When I was 13, I found a photo album in my Grandma’s home office. Inside it, there were several photos of a handsome young man in uniform. I didn’t recognize him, so I asked my Grandma who he was. She told me that he was her cousin, Gil Cook. He had been killed in World War II. I instantly wanted to know more about Gil, and this was my first nudge into the world of genealogy. Of all the stories in our family’s history, Gil’s is one that I come back to time and time again. He was only 25 at the time of his death, so his was a life cut short, and the lost possibility of his life is incredibly powerful to me.
Lawrence Gilbert Cook, known as “Gil,” was born in Los Angeles on July 24, 1918. He was the son of Magdalene Barrett and Lawrence Cook, who would divorce when Gil was a small child.
Gil Cook with cousin LaVerne Rutherfurd and his mother, Magdalene Barrett, probably 1920.
Gil was just a few weeks older than my Grandma, LaVerne Rutherfurd, who was born in Los Angeles on August 10, 1918. LaVerne said this about Gil in the brief autobiography she wrote:
My two boy cousins, Gil (Lawrence Gilbert Cook) and Buddy (Stephen Patrick Barrett) visited often and we had great fun. Many times when Gil came, I managed to cut a chunk out of his “bangs.” I don’t know why I wanted to do that because it got me in trouble every time.
My cousin Gil, who was just my age, lived not far away and we spent a great deal of time together. On weekends my uncles [Stephen, Charles and Bernard Barrett] would be home and Gil and I used to like to see them because they played and joked with us. We always played catch because they had baseballs and mitts on hand.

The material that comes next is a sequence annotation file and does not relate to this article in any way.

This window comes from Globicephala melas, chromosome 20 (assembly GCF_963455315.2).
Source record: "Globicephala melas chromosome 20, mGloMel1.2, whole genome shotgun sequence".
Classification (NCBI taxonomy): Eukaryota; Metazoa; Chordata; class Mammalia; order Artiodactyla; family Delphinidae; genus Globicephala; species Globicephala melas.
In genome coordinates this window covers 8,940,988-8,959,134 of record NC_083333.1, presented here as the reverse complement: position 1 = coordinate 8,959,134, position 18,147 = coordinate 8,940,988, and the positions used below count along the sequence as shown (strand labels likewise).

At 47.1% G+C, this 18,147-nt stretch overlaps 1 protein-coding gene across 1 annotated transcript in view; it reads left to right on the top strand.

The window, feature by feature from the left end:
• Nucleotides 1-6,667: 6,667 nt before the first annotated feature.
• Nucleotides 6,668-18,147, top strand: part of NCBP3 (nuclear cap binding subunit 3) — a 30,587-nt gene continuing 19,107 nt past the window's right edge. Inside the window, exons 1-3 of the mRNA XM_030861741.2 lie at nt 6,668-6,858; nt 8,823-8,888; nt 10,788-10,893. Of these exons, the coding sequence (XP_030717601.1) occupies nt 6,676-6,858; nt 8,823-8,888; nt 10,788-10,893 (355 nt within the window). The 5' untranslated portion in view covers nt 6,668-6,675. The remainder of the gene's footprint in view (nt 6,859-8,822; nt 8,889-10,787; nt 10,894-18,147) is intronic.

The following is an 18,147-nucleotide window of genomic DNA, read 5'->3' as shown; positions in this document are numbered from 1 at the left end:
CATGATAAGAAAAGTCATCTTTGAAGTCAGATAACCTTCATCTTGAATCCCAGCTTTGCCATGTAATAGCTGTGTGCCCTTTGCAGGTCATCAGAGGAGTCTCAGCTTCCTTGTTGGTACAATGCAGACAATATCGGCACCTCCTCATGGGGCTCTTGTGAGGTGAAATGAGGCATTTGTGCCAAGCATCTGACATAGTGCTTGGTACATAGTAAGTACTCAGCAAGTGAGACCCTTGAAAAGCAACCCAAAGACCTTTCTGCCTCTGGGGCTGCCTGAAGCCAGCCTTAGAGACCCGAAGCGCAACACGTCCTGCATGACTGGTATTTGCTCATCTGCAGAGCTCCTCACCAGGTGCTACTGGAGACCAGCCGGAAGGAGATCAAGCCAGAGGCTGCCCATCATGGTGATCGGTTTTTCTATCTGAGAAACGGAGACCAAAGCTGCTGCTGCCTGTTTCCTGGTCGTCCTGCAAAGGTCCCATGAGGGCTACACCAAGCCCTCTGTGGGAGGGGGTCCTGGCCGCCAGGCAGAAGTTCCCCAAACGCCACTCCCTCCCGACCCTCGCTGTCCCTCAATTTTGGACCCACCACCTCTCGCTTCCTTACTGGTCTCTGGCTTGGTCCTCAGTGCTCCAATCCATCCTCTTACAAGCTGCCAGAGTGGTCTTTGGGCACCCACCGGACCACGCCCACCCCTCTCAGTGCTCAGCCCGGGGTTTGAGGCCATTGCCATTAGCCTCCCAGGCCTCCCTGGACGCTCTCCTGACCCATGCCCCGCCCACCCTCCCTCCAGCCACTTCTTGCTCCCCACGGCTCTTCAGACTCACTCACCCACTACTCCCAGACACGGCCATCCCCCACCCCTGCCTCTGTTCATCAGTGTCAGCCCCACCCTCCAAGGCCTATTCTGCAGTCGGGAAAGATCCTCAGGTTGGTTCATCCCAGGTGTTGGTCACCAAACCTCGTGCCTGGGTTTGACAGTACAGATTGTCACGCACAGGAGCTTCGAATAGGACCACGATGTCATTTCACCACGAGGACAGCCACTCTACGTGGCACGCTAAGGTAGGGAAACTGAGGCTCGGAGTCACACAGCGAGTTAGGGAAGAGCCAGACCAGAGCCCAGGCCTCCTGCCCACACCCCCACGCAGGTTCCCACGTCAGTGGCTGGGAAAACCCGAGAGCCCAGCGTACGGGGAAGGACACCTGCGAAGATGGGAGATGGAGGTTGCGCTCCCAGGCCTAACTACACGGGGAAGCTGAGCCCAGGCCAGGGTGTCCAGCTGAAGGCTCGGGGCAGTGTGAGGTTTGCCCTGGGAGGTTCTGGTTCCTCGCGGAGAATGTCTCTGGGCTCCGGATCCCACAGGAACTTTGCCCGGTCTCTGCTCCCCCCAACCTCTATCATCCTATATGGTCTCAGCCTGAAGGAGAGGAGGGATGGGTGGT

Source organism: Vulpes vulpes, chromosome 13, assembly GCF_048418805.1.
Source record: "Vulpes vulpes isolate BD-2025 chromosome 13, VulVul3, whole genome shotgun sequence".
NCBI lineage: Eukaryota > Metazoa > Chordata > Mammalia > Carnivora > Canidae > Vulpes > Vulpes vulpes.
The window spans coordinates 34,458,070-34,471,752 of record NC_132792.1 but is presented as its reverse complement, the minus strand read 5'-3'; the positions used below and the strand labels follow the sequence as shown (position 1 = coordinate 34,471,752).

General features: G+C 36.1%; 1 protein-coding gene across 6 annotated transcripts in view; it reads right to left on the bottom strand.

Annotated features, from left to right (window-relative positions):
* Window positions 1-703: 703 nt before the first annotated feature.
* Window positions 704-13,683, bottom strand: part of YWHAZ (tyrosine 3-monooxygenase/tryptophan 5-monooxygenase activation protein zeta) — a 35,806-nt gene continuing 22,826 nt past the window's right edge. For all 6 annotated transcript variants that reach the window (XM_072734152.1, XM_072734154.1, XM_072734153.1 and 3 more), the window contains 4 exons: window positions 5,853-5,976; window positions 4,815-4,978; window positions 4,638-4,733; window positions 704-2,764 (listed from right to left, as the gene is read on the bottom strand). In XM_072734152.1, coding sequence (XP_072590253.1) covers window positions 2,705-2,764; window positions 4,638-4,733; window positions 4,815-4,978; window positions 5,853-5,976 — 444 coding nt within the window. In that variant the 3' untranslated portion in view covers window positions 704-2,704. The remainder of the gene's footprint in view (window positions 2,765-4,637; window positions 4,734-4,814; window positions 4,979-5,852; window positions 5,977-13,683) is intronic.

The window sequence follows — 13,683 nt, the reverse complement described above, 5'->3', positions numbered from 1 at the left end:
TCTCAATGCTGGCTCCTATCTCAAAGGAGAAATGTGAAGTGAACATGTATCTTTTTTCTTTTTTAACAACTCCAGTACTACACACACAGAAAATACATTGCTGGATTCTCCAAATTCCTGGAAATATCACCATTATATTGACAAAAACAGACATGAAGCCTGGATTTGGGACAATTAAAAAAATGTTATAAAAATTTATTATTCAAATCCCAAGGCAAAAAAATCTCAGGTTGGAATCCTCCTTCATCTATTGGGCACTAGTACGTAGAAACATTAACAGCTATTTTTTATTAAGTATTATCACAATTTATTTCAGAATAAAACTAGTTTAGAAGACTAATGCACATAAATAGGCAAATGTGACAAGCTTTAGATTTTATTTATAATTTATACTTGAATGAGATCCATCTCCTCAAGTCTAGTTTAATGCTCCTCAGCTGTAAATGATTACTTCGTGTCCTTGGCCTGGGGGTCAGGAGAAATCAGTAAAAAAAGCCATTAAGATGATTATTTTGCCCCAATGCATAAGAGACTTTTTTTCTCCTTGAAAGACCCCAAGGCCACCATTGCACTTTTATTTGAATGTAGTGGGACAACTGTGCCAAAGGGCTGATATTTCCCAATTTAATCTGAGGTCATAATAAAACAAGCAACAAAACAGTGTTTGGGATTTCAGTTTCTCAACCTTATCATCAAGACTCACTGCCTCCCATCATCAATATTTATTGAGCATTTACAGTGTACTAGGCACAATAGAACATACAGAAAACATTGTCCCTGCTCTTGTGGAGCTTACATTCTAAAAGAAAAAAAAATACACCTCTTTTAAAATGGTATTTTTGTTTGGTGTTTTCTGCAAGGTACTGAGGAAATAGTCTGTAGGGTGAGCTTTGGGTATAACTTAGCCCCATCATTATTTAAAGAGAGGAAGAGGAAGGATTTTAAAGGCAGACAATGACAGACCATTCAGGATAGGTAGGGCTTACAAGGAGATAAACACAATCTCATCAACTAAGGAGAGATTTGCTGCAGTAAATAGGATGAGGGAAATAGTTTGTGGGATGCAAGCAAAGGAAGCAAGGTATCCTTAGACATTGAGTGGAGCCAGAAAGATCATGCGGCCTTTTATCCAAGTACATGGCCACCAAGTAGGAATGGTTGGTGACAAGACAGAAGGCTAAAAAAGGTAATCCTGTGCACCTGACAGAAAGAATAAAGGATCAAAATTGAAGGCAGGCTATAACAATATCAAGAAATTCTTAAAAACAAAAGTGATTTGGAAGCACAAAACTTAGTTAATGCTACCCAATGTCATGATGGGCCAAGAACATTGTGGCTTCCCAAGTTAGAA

|Cousins LaVerne Rutherfurd (L) and Gil Cook (R)|
|Cousins (L-R): LaVerne Rutherfurd, Stephen "Buddy" Barrett, Gil Cook|
After his parents’ divorce, Gil lived with his mother at his grandmother, Nellie Barrett’s house. Later, Magdalene Barrett remarried Bob Rutherfurd and in 1928 Gil’s sister Patricia Mary “Patty” Rutherfurd was born. The family lived together in Los Angeles, then moved south to San Pedro, Wilmington and Long Beach.
On February 27, 1941, Gil enlisted in the United States Army. While America had not yet entered World War II, war was certainly on the horizon. On his enlistment paperwork, Gil, a high school graduate, listed his occupation as “Frameman, Telephone and Telegraph.” Much of the family worked in the telephone business. His mother had been a telephone operator, as had his aunt Julia Barrett Rutherfurd. Julia and her husband George Rutherfurd (half brother of Gil’s stepfather Bob) had met while working at Pacific Telephone and Telegraph in Los Angeles.
Gil was 22 years old at the time of his enlistment. He was just shy of 5 feet 6 inches and weighed 131 pounds. He enlisted as a private and later became a second lieutenant. Gil was assigned to the Army Air Corps, serving in the 436th Bomber Squadron in the war's Pacific Theater. From his letters, diary entries and the telegrams sent after his death, I've been able to piece together some of the details of Gil's service and the events that led to the downing of his plane.
Link to all posts about Gil Cook